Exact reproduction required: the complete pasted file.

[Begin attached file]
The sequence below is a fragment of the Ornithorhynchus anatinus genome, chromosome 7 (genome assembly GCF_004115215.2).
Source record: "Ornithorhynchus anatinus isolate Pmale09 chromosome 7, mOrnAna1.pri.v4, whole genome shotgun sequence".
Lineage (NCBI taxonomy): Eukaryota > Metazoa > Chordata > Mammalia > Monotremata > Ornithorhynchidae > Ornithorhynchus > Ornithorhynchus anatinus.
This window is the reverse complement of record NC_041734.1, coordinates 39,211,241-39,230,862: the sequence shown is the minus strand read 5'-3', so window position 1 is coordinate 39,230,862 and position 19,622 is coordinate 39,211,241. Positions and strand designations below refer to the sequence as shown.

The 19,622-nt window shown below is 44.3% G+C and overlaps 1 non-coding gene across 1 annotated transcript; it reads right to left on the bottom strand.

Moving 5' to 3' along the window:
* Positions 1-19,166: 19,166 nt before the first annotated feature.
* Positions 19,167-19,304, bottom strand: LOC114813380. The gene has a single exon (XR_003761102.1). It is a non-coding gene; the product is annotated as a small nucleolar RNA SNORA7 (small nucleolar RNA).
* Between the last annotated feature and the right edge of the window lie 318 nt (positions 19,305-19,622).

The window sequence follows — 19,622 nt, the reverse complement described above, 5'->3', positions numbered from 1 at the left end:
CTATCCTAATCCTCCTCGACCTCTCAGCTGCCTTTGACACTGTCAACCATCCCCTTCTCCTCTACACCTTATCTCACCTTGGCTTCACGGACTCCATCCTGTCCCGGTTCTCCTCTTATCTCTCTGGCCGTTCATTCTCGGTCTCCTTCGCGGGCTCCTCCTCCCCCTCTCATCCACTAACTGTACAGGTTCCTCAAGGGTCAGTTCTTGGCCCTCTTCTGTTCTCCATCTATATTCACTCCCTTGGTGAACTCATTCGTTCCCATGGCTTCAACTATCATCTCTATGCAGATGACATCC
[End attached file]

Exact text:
The sequence below is a fragment of the Ornithorhynchus anatinus genome, chromosome 7 (genome assembly GCF_004115215.2).
Source record: "Ornithorhynchus anatinus isolate Pmale09 chromosome 7, mOrnAna1.pri.v4, whole genome shotgun sequence".
Lineage (NCBI taxonomy): Eukaryota > Metazoa > Chordata > Mammalia > Monotremata > Ornithorhynchidae > Ornithorhynchus > Ornithorhynchus anatinus.
This window is the reverse complement of record NC_041734.1, coordinates 39,211,241-39,230,862: the sequence shown is the minus strand read 5'-3', so window position 1 is coordinate 39,230,862 and position 19,622 is coordinate 39,211,241. Positions and strand designations below refer to the sequence as shown.

The 19,622-nt window shown below is 44.3% G+C and overlaps 1 non-coding gene across 1 annotated transcript; it reads right to left on the bottom strand.

Moving 5' to 3' along the window:
* Positions 1-19,166: 19,166 nt before the first annotated feature.
* Positions 19,167-19,304, bottom strand: LOC114813380. The gene has a single exon (XR_003761102.1). It is a non-coding gene; the product is annotated as a small nucleolar RNA SNORA7 (small nucleolar RNA).
* Between the last annotated feature and the right edge of the window lie 318 nt (positions 19,305-19,622).

The window sequence follows — 19,622 nt, the reverse complement described above, 5'->3', positions numbered from 1 at the left end:
CTATCCTAATCCTCCTCGACCTCTCAGCTGCCTTTGACACTGTCAACCATCCCCTTCTCCTCTACACCTTATCTCACCTTGGCTTCACGGACTCCATCCTGTCCCGGTTCTCCTCTTATCTCTCTGGCCGTTCATTCTCGGTCTCCTTCGCGGGCTCCTCCTCCCCCTCTCATCCACTAACTGTACAGGTTCCTCAAGGGTCAGTTCTTGGCCCTCTTCTGTTCTCCATCTATATTCACTCCCTTGGTGAACTCATTCGTTCCCATGGCTTCAACTATCATCTCTATGCAGATGACATCC